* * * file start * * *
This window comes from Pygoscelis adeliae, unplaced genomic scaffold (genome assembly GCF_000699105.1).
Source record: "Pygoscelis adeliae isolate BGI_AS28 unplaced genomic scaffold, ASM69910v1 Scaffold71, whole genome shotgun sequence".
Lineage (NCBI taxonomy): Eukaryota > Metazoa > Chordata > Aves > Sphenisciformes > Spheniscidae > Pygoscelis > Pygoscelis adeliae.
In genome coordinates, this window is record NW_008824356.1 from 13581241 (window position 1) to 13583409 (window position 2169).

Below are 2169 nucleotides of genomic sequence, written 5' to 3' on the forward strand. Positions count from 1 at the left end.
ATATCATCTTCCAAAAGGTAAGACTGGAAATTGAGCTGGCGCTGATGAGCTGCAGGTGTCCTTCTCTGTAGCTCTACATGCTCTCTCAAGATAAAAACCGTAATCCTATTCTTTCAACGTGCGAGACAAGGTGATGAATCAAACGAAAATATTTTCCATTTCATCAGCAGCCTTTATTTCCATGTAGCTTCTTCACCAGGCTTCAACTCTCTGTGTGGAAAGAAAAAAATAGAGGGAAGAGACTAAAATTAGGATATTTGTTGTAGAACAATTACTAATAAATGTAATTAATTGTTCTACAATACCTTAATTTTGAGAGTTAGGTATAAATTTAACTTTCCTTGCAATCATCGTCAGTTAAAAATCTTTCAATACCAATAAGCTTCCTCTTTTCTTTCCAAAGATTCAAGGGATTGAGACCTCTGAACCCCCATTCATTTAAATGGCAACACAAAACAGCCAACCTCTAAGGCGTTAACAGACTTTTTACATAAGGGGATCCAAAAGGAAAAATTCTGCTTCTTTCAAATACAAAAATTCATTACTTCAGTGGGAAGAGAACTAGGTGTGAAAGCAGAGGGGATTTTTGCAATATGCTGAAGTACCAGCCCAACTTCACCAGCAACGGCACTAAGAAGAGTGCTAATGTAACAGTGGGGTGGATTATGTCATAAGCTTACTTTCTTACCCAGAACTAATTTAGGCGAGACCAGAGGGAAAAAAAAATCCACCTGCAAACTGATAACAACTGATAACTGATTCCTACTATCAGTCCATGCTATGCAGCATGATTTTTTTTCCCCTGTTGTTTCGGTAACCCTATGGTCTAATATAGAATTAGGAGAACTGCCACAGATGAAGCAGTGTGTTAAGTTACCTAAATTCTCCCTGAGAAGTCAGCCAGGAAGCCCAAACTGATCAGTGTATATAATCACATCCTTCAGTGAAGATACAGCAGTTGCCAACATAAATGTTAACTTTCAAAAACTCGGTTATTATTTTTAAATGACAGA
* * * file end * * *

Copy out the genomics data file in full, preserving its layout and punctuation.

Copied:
This window comes from Pygoscelis adeliae, unplaced genomic scaffold (genome assembly GCF_000699105.1).
Source record: "Pygoscelis adeliae isolate BGI_AS28 unplaced genomic scaffold, ASM69910v1 Scaffold71, whole genome shotgun sequence".
Lineage (NCBI taxonomy): Eukaryota > Metazoa > Chordata > Aves > Sphenisciformes > Spheniscidae > Pygoscelis > Pygoscelis adeliae.
In genome coordinates, this window is record NW_008824356.1 from 13581241 (window position 1) to 13583409 (window position 2169).

Below are 2169 nucleotides of genomic sequence, written 5' to 3' on the forward strand. Positions count from 1 at the left end.
ATATCATCTTCCAAAAGGTAAGACTGGAAATTGAGCTGGCGCTGATGAGCTGCAGGTGTCCTTCTCTGTAGCTCTACATGCTCTCTCAAGATAAAAACCGTAATCCTATTCTTTCAACGTGCGAGACAAGGTGATGAATCAAACGAAAATATTTTCCATTTCATCAGCAGCCTTTATTTCCATGTAGCTTCTTCACCAGGCTTCAACTCTCTGTGTGGAAAGAAAAAAATAGAGGGAAGAGACTAAAATTAGGATATTTGTTGTAGAACAATTACTAATAAATGTAATTAATTGTTCTACAATACCTTAATTTTGAGAGTTAGGTATAAATTTAACTTTCCTTGCAATCATCGTCAGTTAAAAATCTTTCAATACCAATAAGCTTCCTCTTTTCTTTCCAAAGATTCAAGGGATTGAGACCTCTGAACCCCCATTCATTTAAATGGCAACACAAAACAGCCAACCTCTAAGGCGTTAACAGACTTTTTACATAAGGGGATCCAAAAGGAAAAATTCTGCTTCTTTCAAATACAAAAATTCATTACTTCAGTGGGAAGAGAACTAGGTGTGAAAGCAGAGGGGATTTTTGCAATATGCTGAAGTACCAGCCCAACTTCACCAGCAACGGCACTAAGAAGAGTGCTAATGTAACAGTGGGGTGGATTATGTCATAAGCTTACTTTCTTACCCAGAACTAATTTAGGCGAGACCAGAGGGAAAAAAAAATCCACCTGCAAACTGATAACAACTGATAACTGATTCCTACTATCAGTCCATGCTATGCAGCATGATTTTTTTTCCCCTGTTGTTTCGGTAACCCTATGGTCTAATATAGAATTAGGAGAACTGCCACAGATGAAGCAGTGTGTTAAGTTACCTAAATTCTCCCTGAGAAGTCAGCCAGGAAGCCCAAACTGATCAGTGTATATAATCACATCCTTCAGTGAAGATACAGCAGTTGCCAACATAAATGTTAACTTTCAAAAACTCGGTTATTATTTTTAAATGACAGA